(b) Each peripheral hole 29a, 29b of the retainer disc 10 (FIG. 5) is circumferentially elongated.

(c) The central opening of the retainer disc 10 (FIG. 5) is notched so that the disc is rotatable within a small range relative to the first splined portion 8 of the lever mount 2.

The speed change lever assembly according to the present invention may also be modified so that the click member or ring is made non-rotatable relative to the support shaft, whereas the ball retainer disc is made co-rotatable with the boss portion of the control lever. In this case, the mode selector or backup member is also made co-rotatable with the lever boss portion. Similarly to the illustrated embodiment, the backup member provides at least one backup surface which includes a normal surface portion and a retreated surface portion. The retreated surface portion is used for enabling the half-click mode, as already described. The backup member, which must be made co-rotatable with the lever boss portion during speed change operation, may be rendered rotatable relative to the lever boss portion by loosening a threaded presser member screwed to the lever boss portion. Thus, the backup member may be rotationally adjusted to provide an operational mode (e.g. the normal click mode) other than the half-click mode. The threaded presser member may be also used to impart friction to the lever boss portion during the half-click mode (or the normal frictional mode).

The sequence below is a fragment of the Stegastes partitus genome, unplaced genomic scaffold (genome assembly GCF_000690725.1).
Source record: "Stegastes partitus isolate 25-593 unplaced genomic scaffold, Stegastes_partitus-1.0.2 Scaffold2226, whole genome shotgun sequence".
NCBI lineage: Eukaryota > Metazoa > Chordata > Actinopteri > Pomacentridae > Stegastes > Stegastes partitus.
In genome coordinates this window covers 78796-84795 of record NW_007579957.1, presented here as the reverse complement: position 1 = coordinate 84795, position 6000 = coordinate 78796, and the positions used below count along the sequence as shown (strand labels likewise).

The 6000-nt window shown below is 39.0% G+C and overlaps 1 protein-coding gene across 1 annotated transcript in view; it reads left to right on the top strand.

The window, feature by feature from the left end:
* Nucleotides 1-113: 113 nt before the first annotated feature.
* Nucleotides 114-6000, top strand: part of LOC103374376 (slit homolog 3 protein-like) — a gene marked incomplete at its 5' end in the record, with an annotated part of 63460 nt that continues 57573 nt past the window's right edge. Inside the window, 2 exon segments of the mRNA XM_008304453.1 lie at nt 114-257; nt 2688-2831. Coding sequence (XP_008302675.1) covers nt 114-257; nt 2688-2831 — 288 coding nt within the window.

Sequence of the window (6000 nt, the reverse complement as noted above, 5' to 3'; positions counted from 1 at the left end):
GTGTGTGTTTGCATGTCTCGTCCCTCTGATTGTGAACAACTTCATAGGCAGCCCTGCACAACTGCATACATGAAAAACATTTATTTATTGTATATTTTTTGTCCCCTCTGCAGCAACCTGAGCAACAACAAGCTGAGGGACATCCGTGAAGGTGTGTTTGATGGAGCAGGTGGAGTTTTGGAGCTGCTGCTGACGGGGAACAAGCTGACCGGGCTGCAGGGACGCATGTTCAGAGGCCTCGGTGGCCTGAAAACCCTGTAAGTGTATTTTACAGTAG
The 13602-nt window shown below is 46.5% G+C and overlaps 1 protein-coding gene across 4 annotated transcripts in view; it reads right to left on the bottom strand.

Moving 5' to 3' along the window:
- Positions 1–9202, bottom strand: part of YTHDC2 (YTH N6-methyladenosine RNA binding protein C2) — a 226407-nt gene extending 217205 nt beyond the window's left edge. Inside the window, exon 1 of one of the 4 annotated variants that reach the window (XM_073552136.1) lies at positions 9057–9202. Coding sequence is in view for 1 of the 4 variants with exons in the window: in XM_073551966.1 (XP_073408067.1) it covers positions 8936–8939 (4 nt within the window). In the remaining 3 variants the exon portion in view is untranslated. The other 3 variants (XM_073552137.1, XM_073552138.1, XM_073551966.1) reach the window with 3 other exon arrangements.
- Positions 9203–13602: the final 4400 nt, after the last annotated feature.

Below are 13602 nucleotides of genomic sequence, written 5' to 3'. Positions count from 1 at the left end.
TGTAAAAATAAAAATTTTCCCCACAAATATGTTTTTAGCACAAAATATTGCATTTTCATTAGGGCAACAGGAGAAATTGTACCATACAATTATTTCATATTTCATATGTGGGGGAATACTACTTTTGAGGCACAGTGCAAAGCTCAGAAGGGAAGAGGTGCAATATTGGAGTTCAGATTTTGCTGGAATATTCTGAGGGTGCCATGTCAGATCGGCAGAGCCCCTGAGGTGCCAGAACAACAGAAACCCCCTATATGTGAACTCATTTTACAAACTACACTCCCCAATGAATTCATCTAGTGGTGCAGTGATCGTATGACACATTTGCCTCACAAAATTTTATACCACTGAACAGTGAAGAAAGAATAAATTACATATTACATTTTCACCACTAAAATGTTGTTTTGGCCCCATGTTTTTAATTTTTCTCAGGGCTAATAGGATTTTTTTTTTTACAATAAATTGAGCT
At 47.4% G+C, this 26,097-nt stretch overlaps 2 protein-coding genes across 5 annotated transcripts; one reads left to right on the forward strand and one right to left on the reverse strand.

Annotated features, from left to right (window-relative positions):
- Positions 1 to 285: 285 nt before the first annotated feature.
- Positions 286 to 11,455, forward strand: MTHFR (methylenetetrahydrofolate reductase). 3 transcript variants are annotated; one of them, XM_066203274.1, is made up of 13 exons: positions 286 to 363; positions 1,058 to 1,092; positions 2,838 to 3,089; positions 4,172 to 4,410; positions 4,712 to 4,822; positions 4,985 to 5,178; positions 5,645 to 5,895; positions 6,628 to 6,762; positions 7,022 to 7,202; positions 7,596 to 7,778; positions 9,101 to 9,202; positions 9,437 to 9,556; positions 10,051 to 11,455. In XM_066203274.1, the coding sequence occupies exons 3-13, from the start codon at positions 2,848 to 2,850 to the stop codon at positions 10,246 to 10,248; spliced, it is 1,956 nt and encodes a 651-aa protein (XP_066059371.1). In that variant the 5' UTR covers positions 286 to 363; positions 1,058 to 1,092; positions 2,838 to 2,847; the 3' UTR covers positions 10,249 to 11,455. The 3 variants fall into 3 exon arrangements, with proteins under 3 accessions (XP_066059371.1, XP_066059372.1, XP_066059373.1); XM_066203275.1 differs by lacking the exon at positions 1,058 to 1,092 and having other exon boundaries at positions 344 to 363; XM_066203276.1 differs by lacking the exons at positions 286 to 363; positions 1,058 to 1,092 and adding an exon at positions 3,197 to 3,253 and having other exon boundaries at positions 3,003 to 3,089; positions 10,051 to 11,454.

The present invention being thus described, it is obvious that the same may be varied in many other ways. Such variations are not to be regarded as a departure from the spirit and scope of the invention, and all such modifications as would be obvious to those skilled in the art are intended to be included within the scope of the following claims.

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Referenced by
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US5307706 *Mar 30, 1992May 3, 1994Shimano Inc.Speed control apparatus for bicycle having a sound producing device
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Classifications
U.S. Classification74/502.2, 74/527, 74/473.13, 74/489
International ClassificationB62M25/04
Cooperative ClassificationB62M25/04, Y10T74/20037, Y10T74/20636, Y10T74/20287, Y10T74/20438
European ClassificationB62M25/04
Legal Events
DateCodeEventDescription
Jun 5, 1989ASAssignment
Owner name: MAEDA INDUSTRIES, LTD., 97, TANNAN, MIHARA-CHO, MI
Free format text: ASSIGNMENT OF ASSIGNORS INTEREST.;ASSIGNOR:TAGAWA, KOICHI;REEL/FRAME:005087/0760
Effective date: 19890515
May 26, 1998REMIMaintenance fee reminder mailed
Nov 1, 1998LAPSLapse for failure to pay maintenance fees
Jan 12, 1999FPExpired due to failure to pay maintenance fee
Effective date: 19981030